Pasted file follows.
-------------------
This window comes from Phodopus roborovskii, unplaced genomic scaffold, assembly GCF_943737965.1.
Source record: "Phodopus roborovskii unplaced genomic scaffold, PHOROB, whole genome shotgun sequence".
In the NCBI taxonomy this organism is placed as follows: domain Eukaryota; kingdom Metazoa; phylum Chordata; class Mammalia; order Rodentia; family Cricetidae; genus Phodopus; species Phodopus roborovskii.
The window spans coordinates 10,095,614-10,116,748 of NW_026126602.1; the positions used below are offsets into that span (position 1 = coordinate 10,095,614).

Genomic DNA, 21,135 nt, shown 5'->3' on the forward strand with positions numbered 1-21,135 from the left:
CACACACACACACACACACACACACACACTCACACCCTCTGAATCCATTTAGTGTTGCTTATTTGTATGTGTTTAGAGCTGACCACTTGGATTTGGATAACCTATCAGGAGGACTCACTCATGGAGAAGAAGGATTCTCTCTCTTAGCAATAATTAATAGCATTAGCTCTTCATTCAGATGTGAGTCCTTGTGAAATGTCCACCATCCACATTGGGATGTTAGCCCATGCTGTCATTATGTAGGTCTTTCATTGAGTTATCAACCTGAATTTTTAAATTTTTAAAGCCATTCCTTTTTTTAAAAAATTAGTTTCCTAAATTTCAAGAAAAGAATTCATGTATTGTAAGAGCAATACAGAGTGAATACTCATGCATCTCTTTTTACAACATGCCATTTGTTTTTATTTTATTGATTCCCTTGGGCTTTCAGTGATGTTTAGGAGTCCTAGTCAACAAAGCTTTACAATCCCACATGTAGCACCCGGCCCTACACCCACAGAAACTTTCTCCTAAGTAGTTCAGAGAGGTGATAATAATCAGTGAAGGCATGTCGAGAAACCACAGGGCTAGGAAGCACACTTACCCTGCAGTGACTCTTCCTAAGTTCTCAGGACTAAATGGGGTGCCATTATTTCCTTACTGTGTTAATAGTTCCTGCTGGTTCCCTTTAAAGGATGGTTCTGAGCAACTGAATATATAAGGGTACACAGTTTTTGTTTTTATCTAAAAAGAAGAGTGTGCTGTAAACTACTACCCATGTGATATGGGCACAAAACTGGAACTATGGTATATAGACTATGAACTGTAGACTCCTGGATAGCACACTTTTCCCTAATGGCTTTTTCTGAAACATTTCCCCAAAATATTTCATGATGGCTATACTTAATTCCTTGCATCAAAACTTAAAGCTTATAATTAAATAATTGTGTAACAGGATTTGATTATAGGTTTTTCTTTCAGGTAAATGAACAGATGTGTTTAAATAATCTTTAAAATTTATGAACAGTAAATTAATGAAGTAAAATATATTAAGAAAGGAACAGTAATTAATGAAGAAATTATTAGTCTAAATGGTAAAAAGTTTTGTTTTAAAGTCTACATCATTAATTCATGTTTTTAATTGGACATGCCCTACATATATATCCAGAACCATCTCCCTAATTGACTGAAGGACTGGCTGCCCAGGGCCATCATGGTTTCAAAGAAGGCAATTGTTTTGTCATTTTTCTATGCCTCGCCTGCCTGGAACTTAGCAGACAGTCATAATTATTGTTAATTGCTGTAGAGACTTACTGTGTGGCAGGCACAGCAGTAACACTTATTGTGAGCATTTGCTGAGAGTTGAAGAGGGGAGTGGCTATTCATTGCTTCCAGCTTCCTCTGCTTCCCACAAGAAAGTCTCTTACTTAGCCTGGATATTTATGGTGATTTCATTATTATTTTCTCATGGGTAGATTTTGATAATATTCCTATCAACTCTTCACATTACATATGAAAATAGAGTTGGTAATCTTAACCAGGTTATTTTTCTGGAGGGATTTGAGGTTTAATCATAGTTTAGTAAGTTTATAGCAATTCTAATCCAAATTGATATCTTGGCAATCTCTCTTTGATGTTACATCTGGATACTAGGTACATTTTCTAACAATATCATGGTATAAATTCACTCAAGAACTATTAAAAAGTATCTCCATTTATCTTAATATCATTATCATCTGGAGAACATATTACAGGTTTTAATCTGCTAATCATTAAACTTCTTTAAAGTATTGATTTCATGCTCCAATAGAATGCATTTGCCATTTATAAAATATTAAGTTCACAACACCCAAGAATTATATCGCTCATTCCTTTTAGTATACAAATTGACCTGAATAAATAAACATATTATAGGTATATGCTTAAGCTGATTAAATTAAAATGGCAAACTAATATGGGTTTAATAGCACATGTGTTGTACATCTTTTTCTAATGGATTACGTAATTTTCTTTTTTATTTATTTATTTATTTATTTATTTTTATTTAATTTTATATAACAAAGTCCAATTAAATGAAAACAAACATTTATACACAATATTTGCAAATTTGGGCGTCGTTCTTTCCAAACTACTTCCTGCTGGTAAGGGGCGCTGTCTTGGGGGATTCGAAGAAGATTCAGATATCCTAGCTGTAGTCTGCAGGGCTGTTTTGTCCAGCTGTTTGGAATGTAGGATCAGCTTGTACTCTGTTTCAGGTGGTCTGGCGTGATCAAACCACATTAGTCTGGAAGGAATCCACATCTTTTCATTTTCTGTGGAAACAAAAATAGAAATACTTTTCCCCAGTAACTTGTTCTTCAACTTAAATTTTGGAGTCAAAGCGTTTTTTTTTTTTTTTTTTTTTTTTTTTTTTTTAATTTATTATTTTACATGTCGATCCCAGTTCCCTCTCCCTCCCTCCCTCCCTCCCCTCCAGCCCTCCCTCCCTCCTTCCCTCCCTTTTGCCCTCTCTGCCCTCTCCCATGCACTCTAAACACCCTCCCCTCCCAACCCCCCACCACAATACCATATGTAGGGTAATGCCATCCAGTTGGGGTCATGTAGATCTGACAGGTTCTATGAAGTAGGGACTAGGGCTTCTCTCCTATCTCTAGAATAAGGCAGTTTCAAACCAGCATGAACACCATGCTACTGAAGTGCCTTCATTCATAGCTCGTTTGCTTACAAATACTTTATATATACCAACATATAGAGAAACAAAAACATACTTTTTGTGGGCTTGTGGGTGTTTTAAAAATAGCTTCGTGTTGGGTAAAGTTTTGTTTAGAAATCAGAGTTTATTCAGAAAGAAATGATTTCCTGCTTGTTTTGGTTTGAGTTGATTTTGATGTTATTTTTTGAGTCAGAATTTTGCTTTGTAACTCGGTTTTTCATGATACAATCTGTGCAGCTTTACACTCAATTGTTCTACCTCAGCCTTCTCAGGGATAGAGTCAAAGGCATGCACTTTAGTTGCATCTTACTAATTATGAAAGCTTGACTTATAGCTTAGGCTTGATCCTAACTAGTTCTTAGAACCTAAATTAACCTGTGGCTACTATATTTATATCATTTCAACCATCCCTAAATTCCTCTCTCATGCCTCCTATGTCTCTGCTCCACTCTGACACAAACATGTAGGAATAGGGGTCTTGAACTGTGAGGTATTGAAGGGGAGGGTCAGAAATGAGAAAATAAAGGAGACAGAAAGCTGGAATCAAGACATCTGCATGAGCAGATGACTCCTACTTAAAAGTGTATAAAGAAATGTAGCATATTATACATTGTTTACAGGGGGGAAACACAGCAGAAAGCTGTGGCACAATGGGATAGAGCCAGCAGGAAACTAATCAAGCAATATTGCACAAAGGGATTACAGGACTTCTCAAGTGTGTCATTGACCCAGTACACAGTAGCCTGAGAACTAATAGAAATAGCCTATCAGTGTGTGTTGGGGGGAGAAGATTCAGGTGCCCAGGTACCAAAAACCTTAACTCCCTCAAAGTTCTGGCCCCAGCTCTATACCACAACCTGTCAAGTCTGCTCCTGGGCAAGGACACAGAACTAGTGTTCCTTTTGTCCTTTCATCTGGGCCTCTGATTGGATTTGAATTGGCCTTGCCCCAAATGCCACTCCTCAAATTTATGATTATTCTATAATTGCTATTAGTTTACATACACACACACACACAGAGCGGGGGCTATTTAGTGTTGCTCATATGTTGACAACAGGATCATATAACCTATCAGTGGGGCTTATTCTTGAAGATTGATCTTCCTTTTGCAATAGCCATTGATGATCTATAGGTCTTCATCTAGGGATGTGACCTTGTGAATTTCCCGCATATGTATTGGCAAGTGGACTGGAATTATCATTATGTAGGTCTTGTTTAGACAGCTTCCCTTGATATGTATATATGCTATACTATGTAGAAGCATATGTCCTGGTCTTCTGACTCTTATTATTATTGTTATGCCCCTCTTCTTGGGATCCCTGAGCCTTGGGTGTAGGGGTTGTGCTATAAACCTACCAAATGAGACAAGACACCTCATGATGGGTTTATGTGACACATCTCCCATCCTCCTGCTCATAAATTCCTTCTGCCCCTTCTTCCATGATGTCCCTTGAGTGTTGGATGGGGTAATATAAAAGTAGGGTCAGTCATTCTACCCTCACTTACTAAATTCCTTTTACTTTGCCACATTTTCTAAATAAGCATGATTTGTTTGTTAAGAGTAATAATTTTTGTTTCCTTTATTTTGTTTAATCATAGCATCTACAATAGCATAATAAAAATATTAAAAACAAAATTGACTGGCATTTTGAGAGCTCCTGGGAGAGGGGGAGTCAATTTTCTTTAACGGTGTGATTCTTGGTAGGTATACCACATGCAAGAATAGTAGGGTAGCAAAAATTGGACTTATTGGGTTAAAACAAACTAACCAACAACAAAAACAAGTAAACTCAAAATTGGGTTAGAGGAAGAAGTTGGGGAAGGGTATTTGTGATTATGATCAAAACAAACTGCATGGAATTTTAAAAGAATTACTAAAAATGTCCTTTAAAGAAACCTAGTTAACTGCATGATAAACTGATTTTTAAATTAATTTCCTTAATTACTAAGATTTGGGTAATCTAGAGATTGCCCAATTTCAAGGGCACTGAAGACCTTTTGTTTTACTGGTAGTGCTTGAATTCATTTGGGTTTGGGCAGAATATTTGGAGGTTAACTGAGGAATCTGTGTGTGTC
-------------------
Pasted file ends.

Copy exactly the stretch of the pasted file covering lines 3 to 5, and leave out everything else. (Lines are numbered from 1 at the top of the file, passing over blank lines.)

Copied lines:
In the NCBI taxonomy this organism is placed as follows: domain Eukaryota; kingdom Metazoa; phylum Chordata; class Mammalia; order Rodentia; family Cricetidae; genus Phodopus; species Phodopus roborovskii.
The window spans coordinates 10,095,614-10,116,748 of NW_026126602.1; the positions used below are offsets into that span (position 1 = coordinate 10,095,614).

Genomic DNA, 21,135 nt, shown 5'->3' on the forward strand with positions numbered 1-21,135 from the left: